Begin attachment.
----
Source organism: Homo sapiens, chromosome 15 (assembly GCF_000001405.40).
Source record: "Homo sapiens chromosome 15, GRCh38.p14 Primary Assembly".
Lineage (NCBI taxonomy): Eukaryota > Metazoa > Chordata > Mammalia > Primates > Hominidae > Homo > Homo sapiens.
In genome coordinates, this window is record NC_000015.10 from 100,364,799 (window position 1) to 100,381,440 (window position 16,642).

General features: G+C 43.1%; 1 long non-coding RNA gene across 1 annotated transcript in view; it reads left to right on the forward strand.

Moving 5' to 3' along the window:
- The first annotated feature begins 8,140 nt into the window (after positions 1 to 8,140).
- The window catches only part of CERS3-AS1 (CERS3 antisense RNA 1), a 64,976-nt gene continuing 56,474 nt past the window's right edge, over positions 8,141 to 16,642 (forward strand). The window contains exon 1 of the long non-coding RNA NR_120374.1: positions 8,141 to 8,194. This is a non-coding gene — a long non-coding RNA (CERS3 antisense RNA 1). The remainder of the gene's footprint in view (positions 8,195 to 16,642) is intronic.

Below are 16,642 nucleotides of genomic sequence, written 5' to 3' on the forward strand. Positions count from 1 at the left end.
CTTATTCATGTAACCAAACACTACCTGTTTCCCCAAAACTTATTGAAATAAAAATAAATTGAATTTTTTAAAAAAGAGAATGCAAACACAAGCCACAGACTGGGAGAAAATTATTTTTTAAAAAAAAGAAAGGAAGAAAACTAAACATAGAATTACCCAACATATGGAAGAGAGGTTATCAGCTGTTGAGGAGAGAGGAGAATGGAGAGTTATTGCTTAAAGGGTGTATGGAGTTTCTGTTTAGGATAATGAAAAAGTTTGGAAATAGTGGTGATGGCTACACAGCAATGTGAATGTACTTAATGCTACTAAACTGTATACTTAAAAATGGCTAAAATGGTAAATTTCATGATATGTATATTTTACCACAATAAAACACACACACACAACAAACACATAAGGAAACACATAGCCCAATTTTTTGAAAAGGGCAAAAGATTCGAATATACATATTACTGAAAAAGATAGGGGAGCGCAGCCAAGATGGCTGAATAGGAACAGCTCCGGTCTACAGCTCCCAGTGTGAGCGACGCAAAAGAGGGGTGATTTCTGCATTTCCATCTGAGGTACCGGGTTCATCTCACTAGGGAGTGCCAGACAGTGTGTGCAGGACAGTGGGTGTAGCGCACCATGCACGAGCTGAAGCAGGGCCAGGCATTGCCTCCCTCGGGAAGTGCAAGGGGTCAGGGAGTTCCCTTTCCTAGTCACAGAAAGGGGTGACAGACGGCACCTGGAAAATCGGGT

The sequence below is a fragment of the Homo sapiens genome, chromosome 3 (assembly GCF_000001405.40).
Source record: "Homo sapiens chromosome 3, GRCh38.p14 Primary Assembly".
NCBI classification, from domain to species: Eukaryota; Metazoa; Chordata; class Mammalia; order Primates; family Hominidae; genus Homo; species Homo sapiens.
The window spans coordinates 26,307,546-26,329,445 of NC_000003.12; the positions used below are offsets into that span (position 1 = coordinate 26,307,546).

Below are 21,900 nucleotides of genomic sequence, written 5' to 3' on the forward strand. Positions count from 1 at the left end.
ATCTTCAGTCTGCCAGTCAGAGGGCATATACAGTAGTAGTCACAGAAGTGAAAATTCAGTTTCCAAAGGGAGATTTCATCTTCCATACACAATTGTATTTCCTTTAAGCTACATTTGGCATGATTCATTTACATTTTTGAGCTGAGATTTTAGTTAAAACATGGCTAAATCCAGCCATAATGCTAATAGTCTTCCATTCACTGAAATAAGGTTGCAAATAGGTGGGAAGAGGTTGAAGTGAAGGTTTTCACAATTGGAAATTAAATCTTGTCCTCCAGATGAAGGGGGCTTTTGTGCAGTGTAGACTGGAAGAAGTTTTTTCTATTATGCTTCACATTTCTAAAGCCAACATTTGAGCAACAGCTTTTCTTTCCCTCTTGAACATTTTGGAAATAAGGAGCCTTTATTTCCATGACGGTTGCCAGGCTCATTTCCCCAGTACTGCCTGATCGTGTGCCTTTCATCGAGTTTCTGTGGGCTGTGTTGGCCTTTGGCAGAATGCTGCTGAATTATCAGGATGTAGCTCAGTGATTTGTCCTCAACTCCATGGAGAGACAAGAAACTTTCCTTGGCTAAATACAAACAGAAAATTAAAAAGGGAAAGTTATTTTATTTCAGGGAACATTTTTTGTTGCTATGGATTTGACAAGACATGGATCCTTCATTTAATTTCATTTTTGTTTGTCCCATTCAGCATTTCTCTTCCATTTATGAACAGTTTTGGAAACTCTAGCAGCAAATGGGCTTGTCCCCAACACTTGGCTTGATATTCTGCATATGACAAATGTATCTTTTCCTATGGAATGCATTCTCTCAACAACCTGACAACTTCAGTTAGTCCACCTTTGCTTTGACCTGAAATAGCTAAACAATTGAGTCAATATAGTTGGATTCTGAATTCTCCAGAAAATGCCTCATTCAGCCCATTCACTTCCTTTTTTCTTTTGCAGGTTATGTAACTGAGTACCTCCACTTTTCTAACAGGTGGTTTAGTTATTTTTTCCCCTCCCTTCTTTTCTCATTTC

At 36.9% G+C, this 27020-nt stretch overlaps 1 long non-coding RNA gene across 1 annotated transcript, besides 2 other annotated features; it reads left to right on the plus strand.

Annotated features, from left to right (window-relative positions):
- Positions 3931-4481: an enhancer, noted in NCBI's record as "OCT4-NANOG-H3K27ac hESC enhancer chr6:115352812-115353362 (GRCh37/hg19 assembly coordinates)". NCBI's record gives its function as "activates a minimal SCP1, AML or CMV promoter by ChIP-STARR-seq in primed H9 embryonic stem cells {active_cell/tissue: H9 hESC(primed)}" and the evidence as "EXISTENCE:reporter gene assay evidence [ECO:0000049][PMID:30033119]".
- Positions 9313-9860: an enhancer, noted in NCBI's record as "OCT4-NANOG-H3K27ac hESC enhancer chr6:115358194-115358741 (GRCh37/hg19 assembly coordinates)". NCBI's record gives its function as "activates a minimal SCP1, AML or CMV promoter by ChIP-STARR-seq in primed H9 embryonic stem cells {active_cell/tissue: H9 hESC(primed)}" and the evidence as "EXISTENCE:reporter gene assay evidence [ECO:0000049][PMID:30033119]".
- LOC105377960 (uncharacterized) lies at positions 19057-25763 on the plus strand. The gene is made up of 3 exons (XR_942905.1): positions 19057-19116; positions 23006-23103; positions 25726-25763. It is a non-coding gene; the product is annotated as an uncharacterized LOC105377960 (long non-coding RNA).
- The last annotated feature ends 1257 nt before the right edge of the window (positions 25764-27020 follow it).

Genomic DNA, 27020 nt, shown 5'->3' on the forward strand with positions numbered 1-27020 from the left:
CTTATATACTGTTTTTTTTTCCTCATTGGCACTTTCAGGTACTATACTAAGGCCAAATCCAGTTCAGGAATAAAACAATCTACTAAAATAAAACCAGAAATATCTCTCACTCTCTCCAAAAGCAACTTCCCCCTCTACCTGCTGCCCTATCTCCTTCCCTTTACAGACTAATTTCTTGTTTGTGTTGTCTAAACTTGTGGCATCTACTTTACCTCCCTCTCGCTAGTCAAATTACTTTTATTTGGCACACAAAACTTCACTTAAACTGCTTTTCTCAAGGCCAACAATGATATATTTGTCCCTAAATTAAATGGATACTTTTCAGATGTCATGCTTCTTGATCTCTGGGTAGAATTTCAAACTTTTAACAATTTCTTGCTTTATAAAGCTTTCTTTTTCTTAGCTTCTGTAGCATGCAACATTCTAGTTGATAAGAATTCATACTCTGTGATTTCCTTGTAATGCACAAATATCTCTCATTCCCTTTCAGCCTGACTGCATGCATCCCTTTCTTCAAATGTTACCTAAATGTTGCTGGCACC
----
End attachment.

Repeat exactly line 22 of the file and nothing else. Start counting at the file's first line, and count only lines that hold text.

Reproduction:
- The last annotated feature ends 1257 nt before the right edge of the window (positions 25764-27020 follow it).